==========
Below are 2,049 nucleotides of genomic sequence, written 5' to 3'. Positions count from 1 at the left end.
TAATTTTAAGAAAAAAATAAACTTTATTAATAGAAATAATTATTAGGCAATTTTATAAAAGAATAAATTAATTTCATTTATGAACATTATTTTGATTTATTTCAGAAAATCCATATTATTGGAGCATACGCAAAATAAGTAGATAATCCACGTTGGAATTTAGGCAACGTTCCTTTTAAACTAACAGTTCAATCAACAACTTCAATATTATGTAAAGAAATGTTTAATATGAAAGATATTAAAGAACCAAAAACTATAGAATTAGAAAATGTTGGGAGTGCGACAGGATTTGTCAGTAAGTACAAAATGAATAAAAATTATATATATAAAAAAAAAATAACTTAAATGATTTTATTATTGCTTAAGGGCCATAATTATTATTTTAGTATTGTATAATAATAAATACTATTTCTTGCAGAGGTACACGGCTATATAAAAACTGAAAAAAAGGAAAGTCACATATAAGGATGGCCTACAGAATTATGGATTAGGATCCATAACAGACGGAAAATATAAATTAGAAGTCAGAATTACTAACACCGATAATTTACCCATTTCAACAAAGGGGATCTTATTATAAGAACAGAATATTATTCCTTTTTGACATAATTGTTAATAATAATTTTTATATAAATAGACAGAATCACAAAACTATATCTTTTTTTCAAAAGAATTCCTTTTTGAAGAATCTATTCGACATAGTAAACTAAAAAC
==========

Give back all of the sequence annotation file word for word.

Below are 2,049 nucleotides of genomic sequence, written 5' to 3'. Positions count from 1 at the left end.
TAATTTTAAGAAAAAAATAAACTTTATTAATAGAAATAATTATTAGGCAATTTTATAAAAGAATAAATTAATTTCATTTATGAACATTATTTTGATTTATTTCAGAAAATCCATATTATTGGAGCATACGCAAAATAAGTAGATAATCCACGTTGGAATTTAGGCAACGTTCCTTTTAAACTAACAGTTCAATCAACAACTTCAATATTATGTAAAGAAATGTTTAATATGAAAGATATTAAAGAACCAAAAACTATAGAATTAGAAAATGTTGGGAGTGCGACAGGATTTGTCAGTAAGTACAAAATGAATAAAAATTATATATATAAAAAAAAAATAACTTAAATGATTTTATTATTGCTTAAGGGCCATAATTATTATTTTAGTATTGTATAATAATAAATACTATTTCTTGCAGAGGTACACGGCTATATAAAAACTGAAAAAAAGGAAAGTCACATATAAGGATGGCCTACAGAATTATGGATTAGGATCCATAACAGACGGAAAATATAAATTAGAAGTCAGAATTACTAACACCGATAATTTACCCATTTCAACAAAGGGGATCTTATTATAAGAACAGAATATTATTCCTTTTTGACATAATTGTTAATAATAATTTTTATATAAATAGACAGAATCACAAAACTATATCTTTTTTTCAAAAGAATTCCTTTTTGAAGAATCTATTCGACATAGTAAACTAAAAAC